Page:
1921
Volume 61, Issue 2
  • ISSN: 0002-9637
  • E-ISSN: 1476-1645

Abstract

Endemic foci of human African trypanosomiasis are present in southern Sudan. In 1996 and 1997, trypanosomiasis increased sharply in Tambura County. To define the magnitude and geographic distribution of the outbreak, we conducted a prevalence survey using population-based cluster sampling in 16 villages: 1,358 participants answered questions about routine activities and tsetse fly contact and received serologic testing. Seroprevalence in the surveyed area was 19.4% (95% confidence interval = 16.9%, 21.8%). We confirmed infection in 66% of seropositive persons who received one parasitologic examination and in 95% of those who had serial examinations of lymph node fluid and blood. Activities related to the civil war, such as temporary migration, were not associated with seropositive status. Since the previous population screening in 1988, the trypanosomiasis prevalence increased two orders of magnitude, and the proportion of villages affected increased from 54% to 100%. Our results suggest that there may be 5,000 cases in Tambura County. The absence of trypanosomiasis control for nearly a decade is a factor in the resurgence of the disease.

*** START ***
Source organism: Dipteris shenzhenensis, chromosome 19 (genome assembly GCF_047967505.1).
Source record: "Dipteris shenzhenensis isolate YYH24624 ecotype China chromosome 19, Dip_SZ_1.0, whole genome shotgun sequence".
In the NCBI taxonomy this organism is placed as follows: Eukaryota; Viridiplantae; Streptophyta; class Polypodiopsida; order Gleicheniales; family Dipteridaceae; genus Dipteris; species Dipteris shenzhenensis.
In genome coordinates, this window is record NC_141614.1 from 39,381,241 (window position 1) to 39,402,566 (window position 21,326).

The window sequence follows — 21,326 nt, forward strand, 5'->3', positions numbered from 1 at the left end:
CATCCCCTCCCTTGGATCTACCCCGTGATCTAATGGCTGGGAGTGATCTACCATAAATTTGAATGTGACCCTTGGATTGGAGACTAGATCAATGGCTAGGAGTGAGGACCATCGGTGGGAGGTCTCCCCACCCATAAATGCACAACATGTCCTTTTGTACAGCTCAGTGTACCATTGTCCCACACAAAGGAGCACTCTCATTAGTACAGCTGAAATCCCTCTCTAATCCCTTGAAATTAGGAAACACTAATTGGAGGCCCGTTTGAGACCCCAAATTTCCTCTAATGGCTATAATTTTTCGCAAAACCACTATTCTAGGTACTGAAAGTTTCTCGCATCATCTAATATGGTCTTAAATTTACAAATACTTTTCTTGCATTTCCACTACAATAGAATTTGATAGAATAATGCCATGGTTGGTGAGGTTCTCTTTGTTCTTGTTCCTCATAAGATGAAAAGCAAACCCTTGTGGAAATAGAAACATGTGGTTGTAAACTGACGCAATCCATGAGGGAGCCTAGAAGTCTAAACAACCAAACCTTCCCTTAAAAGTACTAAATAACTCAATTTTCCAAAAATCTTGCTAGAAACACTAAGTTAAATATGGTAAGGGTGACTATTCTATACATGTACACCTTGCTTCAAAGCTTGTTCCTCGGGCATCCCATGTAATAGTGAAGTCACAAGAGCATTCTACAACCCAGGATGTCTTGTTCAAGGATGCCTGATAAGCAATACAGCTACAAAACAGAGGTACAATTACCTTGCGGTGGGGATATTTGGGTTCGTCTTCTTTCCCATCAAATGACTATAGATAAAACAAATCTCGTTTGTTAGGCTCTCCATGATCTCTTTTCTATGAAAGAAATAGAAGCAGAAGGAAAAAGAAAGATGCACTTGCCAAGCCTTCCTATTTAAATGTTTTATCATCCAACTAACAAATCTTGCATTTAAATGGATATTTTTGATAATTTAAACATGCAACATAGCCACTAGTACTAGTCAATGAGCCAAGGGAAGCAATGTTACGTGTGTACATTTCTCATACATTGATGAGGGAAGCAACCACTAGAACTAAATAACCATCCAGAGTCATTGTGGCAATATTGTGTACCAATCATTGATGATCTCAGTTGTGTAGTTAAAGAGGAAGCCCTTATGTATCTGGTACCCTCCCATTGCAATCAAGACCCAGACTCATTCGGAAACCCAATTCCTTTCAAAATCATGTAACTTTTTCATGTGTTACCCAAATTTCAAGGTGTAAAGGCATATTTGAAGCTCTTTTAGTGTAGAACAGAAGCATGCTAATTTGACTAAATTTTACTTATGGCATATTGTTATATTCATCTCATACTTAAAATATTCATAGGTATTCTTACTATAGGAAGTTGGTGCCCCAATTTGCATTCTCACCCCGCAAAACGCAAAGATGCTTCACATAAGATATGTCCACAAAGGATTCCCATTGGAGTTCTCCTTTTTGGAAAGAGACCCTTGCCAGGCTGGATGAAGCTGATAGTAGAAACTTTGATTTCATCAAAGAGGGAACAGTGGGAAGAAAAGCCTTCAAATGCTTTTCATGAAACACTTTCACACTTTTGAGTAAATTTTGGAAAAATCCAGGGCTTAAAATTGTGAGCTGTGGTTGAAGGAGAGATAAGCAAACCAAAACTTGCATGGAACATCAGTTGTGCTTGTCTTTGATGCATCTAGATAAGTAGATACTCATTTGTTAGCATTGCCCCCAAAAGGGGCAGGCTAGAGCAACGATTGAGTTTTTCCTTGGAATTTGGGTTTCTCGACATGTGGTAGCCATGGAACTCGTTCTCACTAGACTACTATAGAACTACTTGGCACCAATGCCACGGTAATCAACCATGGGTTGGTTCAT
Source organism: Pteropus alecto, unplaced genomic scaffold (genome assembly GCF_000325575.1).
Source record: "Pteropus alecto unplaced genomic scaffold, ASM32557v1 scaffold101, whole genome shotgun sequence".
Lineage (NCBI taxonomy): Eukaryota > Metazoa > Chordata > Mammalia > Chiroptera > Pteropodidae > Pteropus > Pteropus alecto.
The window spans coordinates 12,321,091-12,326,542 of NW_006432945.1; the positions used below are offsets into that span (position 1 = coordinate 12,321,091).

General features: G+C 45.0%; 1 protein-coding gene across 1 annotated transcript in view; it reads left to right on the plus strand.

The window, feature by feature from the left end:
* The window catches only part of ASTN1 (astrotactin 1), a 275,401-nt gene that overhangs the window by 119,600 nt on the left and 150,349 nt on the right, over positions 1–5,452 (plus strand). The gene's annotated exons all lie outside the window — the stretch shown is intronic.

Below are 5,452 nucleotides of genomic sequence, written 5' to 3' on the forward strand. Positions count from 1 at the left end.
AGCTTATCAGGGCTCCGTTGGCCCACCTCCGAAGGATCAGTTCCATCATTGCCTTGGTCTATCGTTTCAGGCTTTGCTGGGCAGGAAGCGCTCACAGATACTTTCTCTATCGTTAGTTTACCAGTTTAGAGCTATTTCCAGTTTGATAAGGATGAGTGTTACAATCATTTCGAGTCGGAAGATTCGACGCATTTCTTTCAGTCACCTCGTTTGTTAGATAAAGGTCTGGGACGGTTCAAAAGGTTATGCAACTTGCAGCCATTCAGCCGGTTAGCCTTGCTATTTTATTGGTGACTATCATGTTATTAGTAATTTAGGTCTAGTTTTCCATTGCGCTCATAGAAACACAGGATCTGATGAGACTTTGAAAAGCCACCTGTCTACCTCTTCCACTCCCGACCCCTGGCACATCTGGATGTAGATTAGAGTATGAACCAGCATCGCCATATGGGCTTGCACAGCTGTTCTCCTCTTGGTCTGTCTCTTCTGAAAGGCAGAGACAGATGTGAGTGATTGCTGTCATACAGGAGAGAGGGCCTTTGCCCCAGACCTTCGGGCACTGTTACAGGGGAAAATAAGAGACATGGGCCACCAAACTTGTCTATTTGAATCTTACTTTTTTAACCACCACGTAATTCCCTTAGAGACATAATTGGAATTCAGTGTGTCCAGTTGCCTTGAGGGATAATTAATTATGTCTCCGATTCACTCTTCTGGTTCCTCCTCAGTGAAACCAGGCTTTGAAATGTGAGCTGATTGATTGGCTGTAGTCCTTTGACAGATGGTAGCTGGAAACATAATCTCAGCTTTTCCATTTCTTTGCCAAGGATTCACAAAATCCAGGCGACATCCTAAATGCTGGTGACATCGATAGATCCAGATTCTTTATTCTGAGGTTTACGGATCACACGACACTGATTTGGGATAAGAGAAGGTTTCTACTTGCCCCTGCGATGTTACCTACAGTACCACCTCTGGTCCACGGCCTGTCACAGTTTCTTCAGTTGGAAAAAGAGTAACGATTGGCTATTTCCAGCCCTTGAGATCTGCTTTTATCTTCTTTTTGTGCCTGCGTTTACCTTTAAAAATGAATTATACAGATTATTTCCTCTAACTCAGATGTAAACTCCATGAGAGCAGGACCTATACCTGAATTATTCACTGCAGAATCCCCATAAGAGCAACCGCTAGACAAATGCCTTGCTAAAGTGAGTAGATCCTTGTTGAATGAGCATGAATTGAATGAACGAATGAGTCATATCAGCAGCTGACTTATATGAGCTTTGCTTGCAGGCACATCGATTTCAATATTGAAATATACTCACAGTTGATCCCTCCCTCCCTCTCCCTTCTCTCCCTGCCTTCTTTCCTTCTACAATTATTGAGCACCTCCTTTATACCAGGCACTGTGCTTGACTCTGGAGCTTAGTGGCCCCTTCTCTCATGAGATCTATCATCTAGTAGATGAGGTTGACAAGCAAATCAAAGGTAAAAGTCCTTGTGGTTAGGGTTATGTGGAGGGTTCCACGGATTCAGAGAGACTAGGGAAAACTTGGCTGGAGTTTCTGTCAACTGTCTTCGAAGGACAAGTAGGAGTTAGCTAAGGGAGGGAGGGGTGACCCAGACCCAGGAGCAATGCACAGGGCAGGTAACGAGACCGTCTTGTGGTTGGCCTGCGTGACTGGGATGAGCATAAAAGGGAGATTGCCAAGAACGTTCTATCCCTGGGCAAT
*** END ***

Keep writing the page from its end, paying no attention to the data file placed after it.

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/content/journals/10.4269/ajtmh.1999.61.315
1999-08-01
2017-07-21
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